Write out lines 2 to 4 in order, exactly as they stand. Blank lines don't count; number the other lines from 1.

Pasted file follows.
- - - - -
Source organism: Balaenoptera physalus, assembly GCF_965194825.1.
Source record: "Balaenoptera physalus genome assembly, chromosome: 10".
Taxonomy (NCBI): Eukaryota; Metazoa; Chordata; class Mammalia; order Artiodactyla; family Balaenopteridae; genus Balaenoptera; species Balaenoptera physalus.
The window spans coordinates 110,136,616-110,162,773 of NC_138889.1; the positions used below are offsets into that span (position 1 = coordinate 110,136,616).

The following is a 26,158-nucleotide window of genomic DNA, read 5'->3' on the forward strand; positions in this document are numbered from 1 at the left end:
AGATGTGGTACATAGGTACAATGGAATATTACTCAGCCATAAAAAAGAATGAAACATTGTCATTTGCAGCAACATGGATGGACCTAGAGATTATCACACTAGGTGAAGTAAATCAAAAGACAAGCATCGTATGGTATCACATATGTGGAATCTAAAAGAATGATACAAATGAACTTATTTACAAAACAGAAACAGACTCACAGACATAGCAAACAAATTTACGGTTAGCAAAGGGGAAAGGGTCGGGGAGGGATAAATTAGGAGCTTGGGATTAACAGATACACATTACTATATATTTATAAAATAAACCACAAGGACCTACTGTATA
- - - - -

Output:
Source record: "Balaenoptera physalus genome assembly, chromosome: 10".
Taxonomy (NCBI): Eukaryota; Metazoa; Chordata; class Mammalia; order Artiodactyla; family Balaenopteridae; genus Balaenoptera; species Balaenoptera physalus.
The window spans coordinates 110,136,616-110,162,773 of NC_138889.1; the positions used below are offsets into that span (position 1 = coordinate 110,136,616).